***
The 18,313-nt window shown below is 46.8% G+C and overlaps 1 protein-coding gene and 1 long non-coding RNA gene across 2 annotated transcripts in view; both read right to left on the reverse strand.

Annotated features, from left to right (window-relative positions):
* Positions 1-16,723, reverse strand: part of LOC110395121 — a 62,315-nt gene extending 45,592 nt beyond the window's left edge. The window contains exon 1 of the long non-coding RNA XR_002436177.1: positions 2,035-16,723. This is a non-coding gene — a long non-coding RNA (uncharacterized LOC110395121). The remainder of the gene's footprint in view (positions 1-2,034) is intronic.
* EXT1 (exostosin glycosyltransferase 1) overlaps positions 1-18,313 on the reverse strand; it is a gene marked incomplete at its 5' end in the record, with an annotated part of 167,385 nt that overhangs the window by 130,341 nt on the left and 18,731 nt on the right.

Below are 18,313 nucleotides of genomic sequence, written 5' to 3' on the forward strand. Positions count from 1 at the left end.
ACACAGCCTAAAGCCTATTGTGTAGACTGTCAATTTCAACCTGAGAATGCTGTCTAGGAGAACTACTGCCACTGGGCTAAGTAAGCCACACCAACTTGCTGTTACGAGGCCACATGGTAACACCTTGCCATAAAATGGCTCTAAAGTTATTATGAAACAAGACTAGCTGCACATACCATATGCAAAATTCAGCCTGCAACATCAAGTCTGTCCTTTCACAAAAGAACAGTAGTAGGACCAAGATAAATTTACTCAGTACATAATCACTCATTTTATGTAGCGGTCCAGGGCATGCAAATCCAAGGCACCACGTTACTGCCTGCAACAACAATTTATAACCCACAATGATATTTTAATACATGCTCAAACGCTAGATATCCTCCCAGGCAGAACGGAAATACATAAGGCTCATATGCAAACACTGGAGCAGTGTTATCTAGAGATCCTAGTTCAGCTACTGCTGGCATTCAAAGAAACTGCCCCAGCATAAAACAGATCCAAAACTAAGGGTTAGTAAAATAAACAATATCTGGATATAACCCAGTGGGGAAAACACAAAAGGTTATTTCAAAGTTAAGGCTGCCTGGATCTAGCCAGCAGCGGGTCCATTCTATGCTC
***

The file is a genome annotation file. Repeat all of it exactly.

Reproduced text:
The 18,313-nt window shown below is 46.8% G+C and overlaps 1 protein-coding gene and 1 long non-coding RNA gene across 2 annotated transcripts in view; both read right to left on the reverse strand.

Annotated features, from left to right (window-relative positions):
* Positions 1-16,723, reverse strand: part of LOC110395121 — a 62,315-nt gene extending 45,592 nt beyond the window's left edge. The window contains exon 1 of the long non-coding RNA XR_002436177.1: positions 2,035-16,723. This is a non-coding gene — a long non-coding RNA (uncharacterized LOC110395121). The remainder of the gene's footprint in view (positions 1-2,034) is intronic.
* EXT1 (exostosin glycosyltransferase 1) overlaps positions 1-18,313 on the reverse strand; it is a gene marked incomplete at its 5' end in the record, with an annotated part of 167,385 nt that overhangs the window by 130,341 nt on the left and 18,731 nt on the right.

Below are 18,313 nucleotides of genomic sequence, written 5' to 3' on the forward strand. Positions count from 1 at the left end.
ACACAGCCTAAAGCCTATTGTGTAGACTGTCAATTTCAACCTGAGAATGCTGTCTAGGAGAACTACTGCCACTGGGCTAAGTAAGCCACACCAACTTGCTGTTACGAGGCCACATGGTAACACCTTGCCATAAAATGGCTCTAAAGTTATTATGAAACAAGACTAGCTGCACATACCATATGCAAAATTCAGCCTGCAACATCAAGTCTGTCCTTTCACAAAAGAACAGTAGTAGGACCAAGATAAATTTACTCAGTACATAATCACTCATTTTATGTAGCGGTCCAGGGCATGCAAATCCAAGGCACCACGTTACTGCCTGCAACAACAATTTATAACCCACAATGATATTTTAATACATGCTCAAACGCTAGATATCCTCCCAGGCAGAACGGAAATACATAAGGCTCATATGCAAACACTGGAGCAGTGTTATCTAGAGATCCTAGTTCAGCTACTGCTGGCATTCAAAGAAACTGCCCCAGCATAAAACAGATCCAAAACTAAGGGTTAGTAAAATAAACAATATCTGGATATAACCCAGTGGGGAAAACACAAAAGGTTATTTCAAAGTTAAGGCTGCCTGGATCTAGCCAGCAGCGGGTCCATTCTATGCTC